The Oracle Document desktop client enables synchronization of files and folders between the Oracle Documents Cloud server and the local file system. The application user interfaces are native to the OS, and supports Windows and Mac. The main application window lists folders that are available for synchronization as well as folders that are currently being synchronized with the local desktop. There is a menu bar for accessing features of the application, along with a context menu in the list for accessing folder specific features, such as starting or stopping the synchronization of a folder. The list supports multiple selection, sorting and filtering. The application will continue to run in the background when the main application window is closed. There is a system tray icon for accessing features and for opening the main application window. All synchronized folders are downloaded to a My Oracle Documents folder on the local file system. The application adds a menu item to the local file system menu for all files and folders under the My Oracle Documents folder so that synchronization properties and features can be accessed directly from the file system. On Windows, icon overlays are also used on file and folder icons to provide a quick visual indication of the state of synchronized files and folders. This information is also available from the properties dialog. As the user interface is native to the OS, the accessibility features are all those supported by the OS. These include keyboard accessibility, keyboard shortcuts, high contrast mode, large fonts and screen reader support.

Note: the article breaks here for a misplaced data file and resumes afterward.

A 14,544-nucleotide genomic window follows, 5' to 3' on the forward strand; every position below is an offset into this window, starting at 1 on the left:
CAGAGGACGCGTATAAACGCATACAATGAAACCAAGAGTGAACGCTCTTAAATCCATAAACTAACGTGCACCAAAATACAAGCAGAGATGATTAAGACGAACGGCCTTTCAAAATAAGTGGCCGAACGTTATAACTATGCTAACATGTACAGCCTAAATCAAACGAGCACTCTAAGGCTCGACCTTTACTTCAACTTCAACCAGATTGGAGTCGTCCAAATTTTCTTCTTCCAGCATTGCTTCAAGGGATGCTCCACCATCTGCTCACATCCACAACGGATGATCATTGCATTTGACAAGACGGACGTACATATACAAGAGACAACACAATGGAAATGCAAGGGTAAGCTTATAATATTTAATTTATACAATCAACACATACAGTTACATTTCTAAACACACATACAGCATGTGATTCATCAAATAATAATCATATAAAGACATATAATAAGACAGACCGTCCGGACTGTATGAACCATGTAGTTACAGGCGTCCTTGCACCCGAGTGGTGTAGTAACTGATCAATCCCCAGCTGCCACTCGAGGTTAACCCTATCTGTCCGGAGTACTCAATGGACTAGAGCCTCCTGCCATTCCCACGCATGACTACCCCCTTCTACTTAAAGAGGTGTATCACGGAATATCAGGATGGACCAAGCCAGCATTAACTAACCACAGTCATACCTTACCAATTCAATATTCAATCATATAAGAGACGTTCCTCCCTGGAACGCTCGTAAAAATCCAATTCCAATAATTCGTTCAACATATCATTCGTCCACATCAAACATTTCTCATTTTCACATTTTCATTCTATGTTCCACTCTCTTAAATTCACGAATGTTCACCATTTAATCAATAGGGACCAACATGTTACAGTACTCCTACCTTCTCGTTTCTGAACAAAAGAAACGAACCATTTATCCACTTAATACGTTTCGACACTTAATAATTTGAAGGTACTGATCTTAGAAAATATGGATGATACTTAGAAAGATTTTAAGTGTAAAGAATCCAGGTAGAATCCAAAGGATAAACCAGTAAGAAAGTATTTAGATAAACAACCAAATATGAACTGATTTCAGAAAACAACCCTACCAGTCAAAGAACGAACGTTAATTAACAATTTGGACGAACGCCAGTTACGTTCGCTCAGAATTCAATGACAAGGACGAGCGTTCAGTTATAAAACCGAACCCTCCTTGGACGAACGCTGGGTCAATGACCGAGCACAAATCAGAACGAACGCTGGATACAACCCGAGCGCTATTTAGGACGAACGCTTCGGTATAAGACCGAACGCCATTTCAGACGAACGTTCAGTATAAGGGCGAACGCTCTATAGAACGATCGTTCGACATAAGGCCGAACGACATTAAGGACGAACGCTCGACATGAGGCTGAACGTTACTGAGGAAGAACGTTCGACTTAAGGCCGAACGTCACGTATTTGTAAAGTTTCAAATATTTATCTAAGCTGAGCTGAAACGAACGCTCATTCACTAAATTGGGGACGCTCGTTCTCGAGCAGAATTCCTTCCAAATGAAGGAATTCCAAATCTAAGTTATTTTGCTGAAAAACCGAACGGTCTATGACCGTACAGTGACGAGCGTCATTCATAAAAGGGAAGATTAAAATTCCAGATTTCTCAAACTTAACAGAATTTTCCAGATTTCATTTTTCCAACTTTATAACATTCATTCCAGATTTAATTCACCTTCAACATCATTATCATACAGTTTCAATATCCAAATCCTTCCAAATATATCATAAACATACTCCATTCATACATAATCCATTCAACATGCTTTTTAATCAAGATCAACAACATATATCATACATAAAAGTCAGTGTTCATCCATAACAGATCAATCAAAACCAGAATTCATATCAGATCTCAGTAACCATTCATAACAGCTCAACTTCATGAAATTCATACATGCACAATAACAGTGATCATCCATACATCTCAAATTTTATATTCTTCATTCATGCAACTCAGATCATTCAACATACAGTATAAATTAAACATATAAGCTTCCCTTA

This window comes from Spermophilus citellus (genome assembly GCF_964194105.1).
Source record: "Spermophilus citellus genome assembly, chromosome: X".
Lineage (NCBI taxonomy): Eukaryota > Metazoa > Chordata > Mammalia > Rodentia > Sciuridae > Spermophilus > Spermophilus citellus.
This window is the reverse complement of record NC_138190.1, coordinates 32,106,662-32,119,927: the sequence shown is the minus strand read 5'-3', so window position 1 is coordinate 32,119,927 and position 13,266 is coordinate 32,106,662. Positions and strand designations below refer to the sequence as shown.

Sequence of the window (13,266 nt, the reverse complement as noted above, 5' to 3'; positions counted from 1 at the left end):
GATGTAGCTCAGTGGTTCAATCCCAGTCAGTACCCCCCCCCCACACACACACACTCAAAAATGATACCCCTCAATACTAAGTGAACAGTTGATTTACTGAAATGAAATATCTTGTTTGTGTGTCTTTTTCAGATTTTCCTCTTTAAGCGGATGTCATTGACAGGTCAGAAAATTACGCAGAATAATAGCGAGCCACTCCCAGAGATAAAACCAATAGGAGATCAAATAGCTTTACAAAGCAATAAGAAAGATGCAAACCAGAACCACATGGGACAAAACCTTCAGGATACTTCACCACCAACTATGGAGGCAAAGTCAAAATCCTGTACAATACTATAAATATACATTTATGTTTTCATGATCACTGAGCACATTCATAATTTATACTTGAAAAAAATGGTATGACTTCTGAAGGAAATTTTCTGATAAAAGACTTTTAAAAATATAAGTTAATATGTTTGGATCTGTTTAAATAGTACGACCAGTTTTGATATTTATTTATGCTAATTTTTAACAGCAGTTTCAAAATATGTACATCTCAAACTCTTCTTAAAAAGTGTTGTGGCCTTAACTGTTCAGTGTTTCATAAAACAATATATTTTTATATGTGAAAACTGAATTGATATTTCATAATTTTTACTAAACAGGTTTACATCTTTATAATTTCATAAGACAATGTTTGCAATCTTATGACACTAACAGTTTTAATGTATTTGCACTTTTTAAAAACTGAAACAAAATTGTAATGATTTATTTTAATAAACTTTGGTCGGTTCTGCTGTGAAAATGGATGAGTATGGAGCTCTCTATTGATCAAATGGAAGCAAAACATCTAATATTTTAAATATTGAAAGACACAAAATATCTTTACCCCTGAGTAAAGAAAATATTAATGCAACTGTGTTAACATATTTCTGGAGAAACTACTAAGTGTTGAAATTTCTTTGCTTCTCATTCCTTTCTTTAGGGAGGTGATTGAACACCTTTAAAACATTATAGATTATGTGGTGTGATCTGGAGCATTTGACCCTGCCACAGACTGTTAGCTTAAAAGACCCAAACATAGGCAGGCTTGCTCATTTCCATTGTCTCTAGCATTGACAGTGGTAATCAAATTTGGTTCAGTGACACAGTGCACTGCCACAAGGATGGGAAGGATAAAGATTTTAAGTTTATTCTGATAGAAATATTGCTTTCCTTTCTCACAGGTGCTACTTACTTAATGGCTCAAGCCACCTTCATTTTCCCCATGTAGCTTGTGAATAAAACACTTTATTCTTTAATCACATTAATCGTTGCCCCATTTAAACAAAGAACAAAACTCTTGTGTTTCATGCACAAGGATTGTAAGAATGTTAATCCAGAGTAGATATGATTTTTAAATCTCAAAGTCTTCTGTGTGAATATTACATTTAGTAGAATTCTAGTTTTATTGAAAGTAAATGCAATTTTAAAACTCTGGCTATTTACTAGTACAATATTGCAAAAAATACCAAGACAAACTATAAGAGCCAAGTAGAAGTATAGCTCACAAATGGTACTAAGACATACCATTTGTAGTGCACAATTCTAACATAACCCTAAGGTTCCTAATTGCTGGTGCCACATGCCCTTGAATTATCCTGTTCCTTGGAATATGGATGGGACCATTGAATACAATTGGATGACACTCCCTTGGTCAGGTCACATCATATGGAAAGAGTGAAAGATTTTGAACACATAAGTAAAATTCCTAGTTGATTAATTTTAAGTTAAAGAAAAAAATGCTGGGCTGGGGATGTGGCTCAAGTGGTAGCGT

Parallels Desktop for Mac customers (any edition) can get upgrade pricing for Parallels Desktop 15 online here. New customers can download free trials and purchase at parallels.com/desktop. Pricing details follow below:
I have upgraded my own desktop PC to Windows 10, which was running Windows 8.1 Enterprise. The good news is that the upgrade went smoothly, but unfortunately I have run into this bug and some applications are missing from the All Apps list.
I called the Shortcut Apps but you can call it what you like. This creates a folder with shortcuts to all your applications, both Store and desktop apps. The snag: they are all in a single list, whereas the Library approach preserves the hierarchy if an application has several subfolders of shortcuts (like some developer tools).
During activation of a network interface, wicked checks for a carrier and only applies the IP configuration when a link has been detected. If you need to apply the configuration regardless of the link status (for example, when you want to test a service listening to a certain address), you can skip link detection by adding the variable LINK_REQUIRED=no to the configuration file of the interface in /etc/sysconfig/network/ifcfg. 2b1af7f3a8